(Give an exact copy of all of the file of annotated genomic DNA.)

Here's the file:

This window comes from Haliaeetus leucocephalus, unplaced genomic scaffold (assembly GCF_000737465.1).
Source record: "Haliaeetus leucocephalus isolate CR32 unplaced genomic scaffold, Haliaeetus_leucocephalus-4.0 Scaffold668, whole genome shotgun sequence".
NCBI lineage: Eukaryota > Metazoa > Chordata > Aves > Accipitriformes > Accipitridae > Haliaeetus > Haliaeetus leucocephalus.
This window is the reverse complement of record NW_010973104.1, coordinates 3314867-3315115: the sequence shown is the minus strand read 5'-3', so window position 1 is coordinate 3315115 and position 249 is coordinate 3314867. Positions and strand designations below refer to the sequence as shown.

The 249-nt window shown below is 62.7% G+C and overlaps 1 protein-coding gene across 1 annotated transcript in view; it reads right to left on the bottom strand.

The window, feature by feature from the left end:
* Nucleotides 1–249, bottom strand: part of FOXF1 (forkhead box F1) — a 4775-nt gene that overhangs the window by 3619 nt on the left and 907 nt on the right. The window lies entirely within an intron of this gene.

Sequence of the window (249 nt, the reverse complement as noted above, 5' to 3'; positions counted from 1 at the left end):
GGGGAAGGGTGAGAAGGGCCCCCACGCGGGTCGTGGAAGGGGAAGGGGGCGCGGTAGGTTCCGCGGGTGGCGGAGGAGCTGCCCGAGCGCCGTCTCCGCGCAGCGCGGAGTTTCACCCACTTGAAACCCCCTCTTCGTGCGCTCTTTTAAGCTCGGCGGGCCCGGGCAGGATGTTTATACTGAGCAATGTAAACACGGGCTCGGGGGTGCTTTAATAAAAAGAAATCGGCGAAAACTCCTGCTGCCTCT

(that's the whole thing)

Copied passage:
This window comes from Haliaeetus leucocephalus, unplaced genomic scaffold (assembly GCF_000737465.1).
Source record: "Haliaeetus leucocephalus isolate CR32 unplaced genomic scaffold, Haliaeetus_leucocephalus-4.0 Scaffold668, whole genome shotgun sequence".
NCBI lineage: Eukaryota > Metazoa > Chordata > Aves > Accipitriformes > Accipitridae > Haliaeetus > Haliaeetus leucocephalus.
This window is the reverse complement of record NW_010973104.1, coordinates 3314867-3315115: the sequence shown is the minus strand read 5'-3', so window position 1 is coordinate 3315115 and position 249 is coordinate 3314867. Positions and strand designations below refer to the sequence as shown.

The 249-nt window shown below is 62.7% G+C and overlaps 1 protein-coding gene across 1 annotated transcript in view; it reads right to left on the bottom strand.

The window, feature by feature from the left end:
* Nucleotides 1–249, bottom strand: part of FOXF1 (forkhead box F1) — a 4775-nt gene that overhangs the window by 3619 nt on the left and 907 nt on the right. The window lies entirely within an intron of this gene.

Sequence of the window (249 nt, the reverse complement as noted above, 5' to 3'; positions counted from 1 at the left end):
GGGGAAGGGTGAGAAGGGCCCCCACGCGGGTCGTGGAAGGGGAAGGGGGCGCGGTAGGTTCCGCGGGTGGCGGAGGAGCTGCCCGAGCGCCGTCTCCGCGCAGCGCGGAGTTTCACCCACTTGAAACCCCCTCTTCGTGCGCTCTTTTAAGCTCGGCGGGCCCGGGCAGGATGTTTATACTGAGCAATGTAAACACGGGCTCGGGGGTGCTTTAATAAAAAGAAATCGGCGAAAACTCCTGCTGCCTCT